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eMacs Can’t Say, “I’m sorry.”

“It’s not my fault.”

I sat in shock. It was two in the morning. After hours of trying to connect, get through, make things work. I heard those four words:

It’s not my fault.

From my computer!

I didn’t know my new eMac could speak, let alone chant disclaimers.

I hit the desk, threw the printer installation manual on the floor and walked out.

We’d hit an impasse. She, because my eMac had a girl’s voice, stonewalled me. She knew four words that shut me down, kicked me out, ruined my night.

Honestly, I didn’t know if I could trust her anymore.

I certainly was questioning whether I liked her a single little bit.

Just a few days before, we had opened that glorious box from Apple and followed the simple instructions on the sleek, one-page insert.

This machine would revolutionize our lives! It was so simple it was practically plug-and-play.

But many accessories and external devices, like my printer, had very confusing and problematic connectivity issues. I am not technical. I’m creative. I’m blonde and female and artistic. I felt completely out of my element, while my more technical, decidedly male, Asian husband gave up and peacefully snored on the couch. He was oblivious to our heated and now one-sided argument.

I was ticked. I stomped upstairs to get a beer.

Yep. But we didn’t have any. So, I heated up a mug of coffee in the microwave and mentally ran through what I’d done to get us to this point. How could I make things right again? What steps could I take to get us communicating again? What was I doing wrong? What could I do right?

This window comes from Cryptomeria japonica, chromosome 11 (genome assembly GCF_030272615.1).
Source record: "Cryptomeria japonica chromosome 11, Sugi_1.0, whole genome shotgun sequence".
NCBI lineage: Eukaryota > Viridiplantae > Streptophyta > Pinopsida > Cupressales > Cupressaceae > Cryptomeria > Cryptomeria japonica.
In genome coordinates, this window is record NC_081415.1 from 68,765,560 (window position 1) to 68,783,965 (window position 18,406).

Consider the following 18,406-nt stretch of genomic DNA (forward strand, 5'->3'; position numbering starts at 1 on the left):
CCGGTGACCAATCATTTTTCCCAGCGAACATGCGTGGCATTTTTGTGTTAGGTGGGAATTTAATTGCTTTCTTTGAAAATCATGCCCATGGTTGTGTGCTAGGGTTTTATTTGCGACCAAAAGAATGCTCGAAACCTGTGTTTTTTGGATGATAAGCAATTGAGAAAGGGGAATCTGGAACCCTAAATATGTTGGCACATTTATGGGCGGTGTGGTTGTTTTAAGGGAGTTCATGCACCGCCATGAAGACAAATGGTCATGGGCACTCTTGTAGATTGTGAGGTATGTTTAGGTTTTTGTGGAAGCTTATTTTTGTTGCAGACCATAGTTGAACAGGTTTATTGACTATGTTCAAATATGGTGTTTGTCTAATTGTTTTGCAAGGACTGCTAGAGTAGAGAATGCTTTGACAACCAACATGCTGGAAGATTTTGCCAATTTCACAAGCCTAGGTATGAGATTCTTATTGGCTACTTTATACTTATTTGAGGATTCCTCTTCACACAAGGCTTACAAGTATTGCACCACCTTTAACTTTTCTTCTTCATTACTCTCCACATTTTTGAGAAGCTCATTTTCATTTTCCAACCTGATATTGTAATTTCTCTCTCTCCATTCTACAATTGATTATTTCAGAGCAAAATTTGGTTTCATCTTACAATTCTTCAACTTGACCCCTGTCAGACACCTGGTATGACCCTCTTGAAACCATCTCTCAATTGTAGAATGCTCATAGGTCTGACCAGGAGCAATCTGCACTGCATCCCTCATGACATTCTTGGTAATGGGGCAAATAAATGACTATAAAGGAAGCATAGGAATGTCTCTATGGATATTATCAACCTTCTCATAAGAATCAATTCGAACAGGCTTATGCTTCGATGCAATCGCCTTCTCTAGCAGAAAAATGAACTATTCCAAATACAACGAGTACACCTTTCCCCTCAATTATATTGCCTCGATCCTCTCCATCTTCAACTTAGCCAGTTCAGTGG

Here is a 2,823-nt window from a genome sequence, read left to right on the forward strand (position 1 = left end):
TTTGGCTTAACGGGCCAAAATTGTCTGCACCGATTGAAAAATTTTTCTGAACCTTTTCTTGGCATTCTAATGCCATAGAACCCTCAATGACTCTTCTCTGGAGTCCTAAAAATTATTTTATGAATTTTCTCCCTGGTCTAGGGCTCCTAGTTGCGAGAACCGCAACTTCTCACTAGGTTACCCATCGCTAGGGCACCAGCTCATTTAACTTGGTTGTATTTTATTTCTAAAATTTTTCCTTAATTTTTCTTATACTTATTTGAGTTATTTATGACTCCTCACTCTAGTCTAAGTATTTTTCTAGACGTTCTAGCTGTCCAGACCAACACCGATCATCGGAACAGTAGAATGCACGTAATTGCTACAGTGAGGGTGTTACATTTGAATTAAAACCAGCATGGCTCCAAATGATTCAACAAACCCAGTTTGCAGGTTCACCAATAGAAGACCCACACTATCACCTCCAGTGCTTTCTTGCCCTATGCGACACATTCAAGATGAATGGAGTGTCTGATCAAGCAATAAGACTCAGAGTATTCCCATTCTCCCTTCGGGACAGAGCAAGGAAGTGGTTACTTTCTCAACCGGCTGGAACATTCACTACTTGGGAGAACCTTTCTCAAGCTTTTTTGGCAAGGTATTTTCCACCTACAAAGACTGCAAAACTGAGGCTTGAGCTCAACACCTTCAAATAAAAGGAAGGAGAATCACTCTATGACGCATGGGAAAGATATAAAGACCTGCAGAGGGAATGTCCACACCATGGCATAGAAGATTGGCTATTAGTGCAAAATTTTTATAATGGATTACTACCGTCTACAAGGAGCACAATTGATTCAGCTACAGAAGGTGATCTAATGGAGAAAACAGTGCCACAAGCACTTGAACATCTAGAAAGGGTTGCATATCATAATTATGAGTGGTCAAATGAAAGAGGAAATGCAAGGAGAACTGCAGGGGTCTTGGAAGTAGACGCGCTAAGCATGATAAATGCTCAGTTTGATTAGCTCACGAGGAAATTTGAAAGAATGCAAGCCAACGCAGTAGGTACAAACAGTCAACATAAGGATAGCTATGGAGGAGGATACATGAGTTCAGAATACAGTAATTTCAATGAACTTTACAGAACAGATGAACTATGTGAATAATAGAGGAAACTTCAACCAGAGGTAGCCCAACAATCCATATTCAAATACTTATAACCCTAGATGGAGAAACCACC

I knew one thing: I had to go back down there and try again.

Having a healthy, working relationship with my computer is a necessary part of life as a writer. We had to talk it out, calmly. I had to pay close attention to the details of connecting and slowly take the proper steps to resolution.

I poured cream in my coffee and let the first sips do their magic. My brain began to massage my emotions, working out the knots that our argument. I was wound into a tangle like the assortment of cords and cables that covered my office floor, and the more I tried to fix the situation, the worse the knots became.

What I really needed to do was rest. I needed to allow myself some time to decompress, sort things out.

With a deep sigh I resolved to make the trip downstairs. I entered her room and faced her. The screen was black — she’d gone to sleep. She was done defending herself.

Issues remained unsolved. But we weren’t angry anymore. We knew we’d be right here for each other in the morning. We’d have fresh coffee, a fresh start. Another shot at making things work well.

I roused my husband from the couch, turned off the lights and went to bed as the rising sun crept through the edges of the curtains.

Conflict happens. Tensions between close relations can become so intense they snap the cords that connect us, leaving us dangling, desperate for resolution. Furious and hurt.

We shout “It’s not my fault!”

“If you’d only….”

“You never listen.”

“I can’t seem to do anything right, so I’m done trying.”

We shut down, shut each other out. We remain in our own corners of the ring, nursing our wounds, rubbing our bruises, stubbornly refusing to meet in the center.

It’s okay to take a breather, give each other some space to feel and let then let the feelings ebb a bit. It’s alright to stop thinking about winning or wording or wielding the other onto your side of the argument. It’s necessary to trust that the answers will come when the emotions are calmed.

But, remember, it’s vital to be there in the morning. To resolve an issue, any issue, takes commitment, not simply to get along or to work it out. To really reconcile we need commitment to the other person, commitment to the relationship and commitment to love each other well.

{The other day, I read and shared Michael Hyatt’s post on Ten Difficult, But Really Necessary Words. This post is written in response to that.}

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